Form and Timing are Everything for Building & Construction Disputes
Litigation and Dispute Resolution

Form and Timing are Everything for Building & Construction Disputes

Most in the building industry know how long and costly disputes can be if they are dragged through the court system, and how this can disrupt a project and cause critical cashflow issues.

The Construction Contracts Act 2002 (CCA) is an extremely important law for all involved in the industry.  It creates some fairly rigid rules which, if used well, can make all the difference to potential disputes.
The CCA aims to reduce disruption and delay in construction projects in two main ways.

Payment Claims Process
The CCA provides for a Payment Claim process which generally applies to all construction contracts, whether covered in the written contract or not.  This allows builders and subcontractors to issue invoices as Payment Claims, provided they comply with the requirements of such claims.   If the paying party disputes a Payment Claim, it must respond by way of a qualifying Payment Schedule within either 20 working days, or a longer or shorter period specified in the contract (often, much shorter).  If this is not done, the amount claimed becomes a debt due and owing and can be recovered through summary debt processes – importantly, without the dispute being able to be raised in that forum. Though the dispute can still be raised in a “second round” process later, recovering (or having to pay) the money in the first instance can have a critical effect.
It is surprising how many builders who could use this procedure to potentially avoid disputes still issue invoices which do not qualify as Payment Claims.  Payment Claims require a very particular format, use of words and certain information, and standard invoices will not qualify.  We regularly assist construction professionals to prepare their forms to take advantage of this procedure.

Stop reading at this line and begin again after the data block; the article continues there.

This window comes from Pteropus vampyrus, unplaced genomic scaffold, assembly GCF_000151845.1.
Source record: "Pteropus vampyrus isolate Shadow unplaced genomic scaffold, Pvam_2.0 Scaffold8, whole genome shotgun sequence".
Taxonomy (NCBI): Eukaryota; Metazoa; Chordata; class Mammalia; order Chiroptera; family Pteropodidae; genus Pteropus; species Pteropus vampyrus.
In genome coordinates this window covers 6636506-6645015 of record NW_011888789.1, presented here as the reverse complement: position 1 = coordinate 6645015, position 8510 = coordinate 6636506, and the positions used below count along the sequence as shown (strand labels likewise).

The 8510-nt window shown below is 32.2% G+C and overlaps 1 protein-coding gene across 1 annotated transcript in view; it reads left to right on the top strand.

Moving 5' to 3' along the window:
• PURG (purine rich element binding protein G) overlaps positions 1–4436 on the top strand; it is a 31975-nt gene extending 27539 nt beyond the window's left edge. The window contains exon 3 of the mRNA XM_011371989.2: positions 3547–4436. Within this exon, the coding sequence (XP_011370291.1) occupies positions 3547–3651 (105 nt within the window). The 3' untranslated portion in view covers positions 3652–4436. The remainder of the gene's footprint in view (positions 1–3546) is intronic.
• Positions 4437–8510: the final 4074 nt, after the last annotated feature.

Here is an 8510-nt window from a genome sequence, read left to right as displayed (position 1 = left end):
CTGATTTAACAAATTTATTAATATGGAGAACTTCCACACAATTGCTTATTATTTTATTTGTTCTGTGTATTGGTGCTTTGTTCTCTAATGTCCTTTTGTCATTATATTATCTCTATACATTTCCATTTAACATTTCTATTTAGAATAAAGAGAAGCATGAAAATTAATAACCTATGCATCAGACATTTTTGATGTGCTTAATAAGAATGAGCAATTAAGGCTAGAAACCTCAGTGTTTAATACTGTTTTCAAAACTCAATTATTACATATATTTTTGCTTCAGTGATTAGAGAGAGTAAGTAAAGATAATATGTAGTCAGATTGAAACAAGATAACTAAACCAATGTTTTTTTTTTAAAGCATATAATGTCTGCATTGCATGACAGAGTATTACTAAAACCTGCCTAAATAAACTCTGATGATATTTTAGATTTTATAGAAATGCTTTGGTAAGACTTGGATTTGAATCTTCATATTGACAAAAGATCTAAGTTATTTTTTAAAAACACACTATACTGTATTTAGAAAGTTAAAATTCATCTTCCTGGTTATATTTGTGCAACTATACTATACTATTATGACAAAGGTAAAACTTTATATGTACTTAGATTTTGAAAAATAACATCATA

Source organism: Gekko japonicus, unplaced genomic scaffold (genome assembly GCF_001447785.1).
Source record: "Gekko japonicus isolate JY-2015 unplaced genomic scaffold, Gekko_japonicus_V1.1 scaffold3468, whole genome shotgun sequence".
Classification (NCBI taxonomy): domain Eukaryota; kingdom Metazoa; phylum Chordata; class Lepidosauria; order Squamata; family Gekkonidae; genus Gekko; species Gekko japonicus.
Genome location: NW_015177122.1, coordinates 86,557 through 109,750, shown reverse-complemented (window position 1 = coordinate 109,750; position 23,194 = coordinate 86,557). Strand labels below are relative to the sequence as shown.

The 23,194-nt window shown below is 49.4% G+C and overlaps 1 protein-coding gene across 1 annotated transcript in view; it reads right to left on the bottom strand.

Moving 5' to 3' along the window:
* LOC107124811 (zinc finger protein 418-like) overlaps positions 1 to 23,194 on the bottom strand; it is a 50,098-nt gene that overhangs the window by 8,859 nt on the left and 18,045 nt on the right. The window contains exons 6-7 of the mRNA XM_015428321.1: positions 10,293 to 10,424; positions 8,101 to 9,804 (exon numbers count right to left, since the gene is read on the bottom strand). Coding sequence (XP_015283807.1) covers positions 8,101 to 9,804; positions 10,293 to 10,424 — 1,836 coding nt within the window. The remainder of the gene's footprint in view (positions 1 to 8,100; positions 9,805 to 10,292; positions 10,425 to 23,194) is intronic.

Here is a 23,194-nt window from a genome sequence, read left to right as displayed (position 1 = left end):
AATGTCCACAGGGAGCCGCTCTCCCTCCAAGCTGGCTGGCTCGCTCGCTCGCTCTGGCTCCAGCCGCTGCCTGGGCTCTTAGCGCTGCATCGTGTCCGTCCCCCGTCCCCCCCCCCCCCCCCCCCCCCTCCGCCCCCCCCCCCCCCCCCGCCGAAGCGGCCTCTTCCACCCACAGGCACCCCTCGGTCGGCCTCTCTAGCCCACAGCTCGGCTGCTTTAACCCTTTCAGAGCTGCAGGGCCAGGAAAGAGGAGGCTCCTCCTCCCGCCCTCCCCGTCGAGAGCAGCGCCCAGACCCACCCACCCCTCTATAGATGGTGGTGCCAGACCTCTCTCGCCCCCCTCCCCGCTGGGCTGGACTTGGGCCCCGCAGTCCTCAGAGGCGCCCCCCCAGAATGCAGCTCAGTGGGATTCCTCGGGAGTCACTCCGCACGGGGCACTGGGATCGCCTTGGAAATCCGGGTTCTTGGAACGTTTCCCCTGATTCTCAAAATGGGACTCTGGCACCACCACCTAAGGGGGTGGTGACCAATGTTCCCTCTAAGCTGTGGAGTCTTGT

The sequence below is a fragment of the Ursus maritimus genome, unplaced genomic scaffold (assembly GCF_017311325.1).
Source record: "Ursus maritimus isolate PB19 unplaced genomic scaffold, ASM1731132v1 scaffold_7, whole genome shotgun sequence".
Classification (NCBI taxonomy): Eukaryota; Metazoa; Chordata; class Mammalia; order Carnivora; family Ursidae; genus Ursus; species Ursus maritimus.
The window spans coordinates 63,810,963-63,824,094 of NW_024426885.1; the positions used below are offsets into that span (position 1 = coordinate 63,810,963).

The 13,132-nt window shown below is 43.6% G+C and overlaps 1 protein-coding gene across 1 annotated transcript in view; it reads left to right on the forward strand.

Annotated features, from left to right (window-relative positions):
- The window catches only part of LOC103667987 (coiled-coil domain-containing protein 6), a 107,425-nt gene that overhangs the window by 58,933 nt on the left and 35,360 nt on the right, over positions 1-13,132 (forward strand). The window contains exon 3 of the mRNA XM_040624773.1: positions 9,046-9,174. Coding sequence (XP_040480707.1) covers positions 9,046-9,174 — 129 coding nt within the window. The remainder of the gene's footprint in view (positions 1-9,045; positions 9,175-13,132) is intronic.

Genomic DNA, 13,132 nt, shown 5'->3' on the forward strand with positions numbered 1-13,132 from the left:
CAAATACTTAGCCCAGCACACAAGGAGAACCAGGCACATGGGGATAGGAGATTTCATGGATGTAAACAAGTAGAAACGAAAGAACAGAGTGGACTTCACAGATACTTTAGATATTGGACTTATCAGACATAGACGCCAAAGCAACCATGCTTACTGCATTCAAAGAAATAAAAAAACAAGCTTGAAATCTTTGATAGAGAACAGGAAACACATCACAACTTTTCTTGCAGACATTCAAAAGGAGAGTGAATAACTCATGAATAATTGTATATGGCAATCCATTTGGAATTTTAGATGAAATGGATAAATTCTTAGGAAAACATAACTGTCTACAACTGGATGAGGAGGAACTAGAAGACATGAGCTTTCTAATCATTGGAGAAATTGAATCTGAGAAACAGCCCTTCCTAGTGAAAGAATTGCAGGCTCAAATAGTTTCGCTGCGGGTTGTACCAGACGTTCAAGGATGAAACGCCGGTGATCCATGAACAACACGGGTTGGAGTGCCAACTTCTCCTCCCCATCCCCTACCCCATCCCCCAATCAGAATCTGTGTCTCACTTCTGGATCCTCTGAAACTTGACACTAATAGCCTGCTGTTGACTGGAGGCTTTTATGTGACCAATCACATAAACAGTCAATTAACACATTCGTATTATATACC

It is equally critical for principals (including owners having residential work carried out) to understand the need to issue a Payment Schedule if any claim is disputed.  Because of the rigid requirements, timing is everything.  If you are a homeowner or other principal (paying) party, we recommend taking advice on this process BEFORE you sign a building contract.


Dispute adjudications
Secondly, the CCA provides for a quick-fire dispute adjudication process.  This also applies regardless of whether it is covered in the contract.  In simple terms, if a dispute arises either of the parties may commence an adjudication.  An adjudication is similar in some ways to a private arbitration process, though it is usually done without a hearing.  The adjudicator is usually a construction professional, sometimes a lawyer.
Again, form and timing are absolutely critical.  The dispute notice must properly define the scope of the dispute.  An error may prevent the adjudicator being able to determine all relevant matters.  Once an adjudicator is appointed (which usually happens promptly), the process moves very rapidly, and if the rigid timing requirements are not followed, a party may find itself not being heard in the dispute (which can have obviously disastrous results).
An adjudication decision, once issued, is legally binding and enforceable through the courts.  Although the parties are free to go to court or arbitration over the same dispute again (and potentially obtain a different result), the adjudication can be enforced in the interim.  Again, that can make all the difference from a cash-flow perspective.


Being prepared
We have acted in several adjudications recently where being prepared was critical.  In one, we acted for a homeowner in a complex dispute with a builder involving surveying errors. Our client was able to gather critical expert evidence in advance of issuing a dispute notice.  The builder then faced significant pressure to respond to that evidence within the period provided in the CCA.  Our client was ultimately successful in the adjudication, meaning it did not have to pay the builder’s final payment claim and was also entitled to recover several hundred thousand dollars from the builder for losses and required remedial works.
In short, the CCA can be a potent tool – especially if used well against a poorly advised or ill-prepared counterparty.  It is critical that those involved in construction projects – even homeowners – understand how it works and have advice readily at hand.
We regularly act for parties on both sides of these contracts, and would be happy to discuss how we can assist you in your project.


Glen Ryan

Glen Ryan